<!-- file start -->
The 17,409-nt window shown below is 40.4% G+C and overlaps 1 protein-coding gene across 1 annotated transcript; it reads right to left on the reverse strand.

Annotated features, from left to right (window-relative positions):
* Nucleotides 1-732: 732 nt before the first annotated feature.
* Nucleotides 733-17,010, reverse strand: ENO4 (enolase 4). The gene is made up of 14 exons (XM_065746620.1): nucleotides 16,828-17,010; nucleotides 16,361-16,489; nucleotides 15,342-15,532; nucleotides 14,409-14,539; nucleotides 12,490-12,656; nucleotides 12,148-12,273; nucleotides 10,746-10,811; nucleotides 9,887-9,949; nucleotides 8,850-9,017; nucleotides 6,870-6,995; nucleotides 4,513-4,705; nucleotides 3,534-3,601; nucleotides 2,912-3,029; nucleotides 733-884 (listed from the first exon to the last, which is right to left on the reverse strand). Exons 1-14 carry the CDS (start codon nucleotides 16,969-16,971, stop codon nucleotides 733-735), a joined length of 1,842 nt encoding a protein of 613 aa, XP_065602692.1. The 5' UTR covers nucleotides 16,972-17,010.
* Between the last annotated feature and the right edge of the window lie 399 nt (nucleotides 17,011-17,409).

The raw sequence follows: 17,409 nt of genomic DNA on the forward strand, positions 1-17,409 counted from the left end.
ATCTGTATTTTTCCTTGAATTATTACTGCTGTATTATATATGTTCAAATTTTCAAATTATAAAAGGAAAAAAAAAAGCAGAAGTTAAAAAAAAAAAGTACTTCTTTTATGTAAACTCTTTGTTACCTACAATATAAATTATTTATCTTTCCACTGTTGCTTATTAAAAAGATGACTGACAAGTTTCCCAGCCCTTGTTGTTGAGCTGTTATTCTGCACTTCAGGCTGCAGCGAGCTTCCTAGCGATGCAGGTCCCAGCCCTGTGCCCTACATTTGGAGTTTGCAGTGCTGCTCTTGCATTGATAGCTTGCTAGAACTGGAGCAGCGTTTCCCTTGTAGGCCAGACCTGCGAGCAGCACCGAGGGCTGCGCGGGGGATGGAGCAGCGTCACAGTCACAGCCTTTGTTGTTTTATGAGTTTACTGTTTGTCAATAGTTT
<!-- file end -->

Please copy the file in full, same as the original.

The 17,409-nt window shown below is 40.4% G+C and overlaps 1 protein-coding gene across 1 annotated transcript; it reads right to left on the reverse strand.

Annotated features, from left to right (window-relative positions):
* Nucleotides 1-732: 732 nt before the first annotated feature.
* Nucleotides 733-17,010, reverse strand: ENO4 (enolase 4). The gene is made up of 14 exons (XM_065746620.1): nucleotides 16,828-17,010; nucleotides 16,361-16,489; nucleotides 15,342-15,532; nucleotides 14,409-14,539; nucleotides 12,490-12,656; nucleotides 12,148-12,273; nucleotides 10,746-10,811; nucleotides 9,887-9,949; nucleotides 8,850-9,017; nucleotides 6,870-6,995; nucleotides 4,513-4,705; nucleotides 3,534-3,601; nucleotides 2,912-3,029; nucleotides 733-884 (listed from the first exon to the last, which is right to left on the reverse strand). Exons 1-14 carry the CDS (start codon nucleotides 16,969-16,971, stop codon nucleotides 733-735), a joined length of 1,842 nt encoding a protein of 613 aa, XP_065602692.1. The 5' UTR covers nucleotides 16,972-17,010.
* Between the last annotated feature and the right edge of the window lie 399 nt (nucleotides 17,011-17,409).

The raw sequence follows: 17,409 nt of genomic DNA on the forward strand, positions 1-17,409 counted from the left end.
ATCTGTATTTTTCCTTGAATTATTACTGCTGTATTATATATGTTCAAATTTTCAAATTATAAAAGGAAAAAAAAAAGCAGAAGTTAAAAAAAAAAAGTACTTCTTTTATGTAAACTCTTTGTTACCTACAATATAAATTATTTATCTTTCCACTGTTGCTTATTAAAAAGATGACTGACAAGTTTCCCAGCCCTTGTTGTTGAGCTGTTATTCTGCACTTCAGGCTGCAGCGAGCTTCCTAGCGATGCAGGTCCCAGCCCTGTGCCCTACATTTGGAGTTTGCAGTGCTGCTCTTGCATTGATAGCTTGCTAGAACTGGAGCAGCGTTTCCCTTGTAGGCCAGACCTGCGAGCAGCACCGAGGGCTGCGCGGGGGATGGAGCAGCGTCACAGTCACAGCCTTTGTTGTTTTATGAGTTTACTGTTTGTCAATAGTTT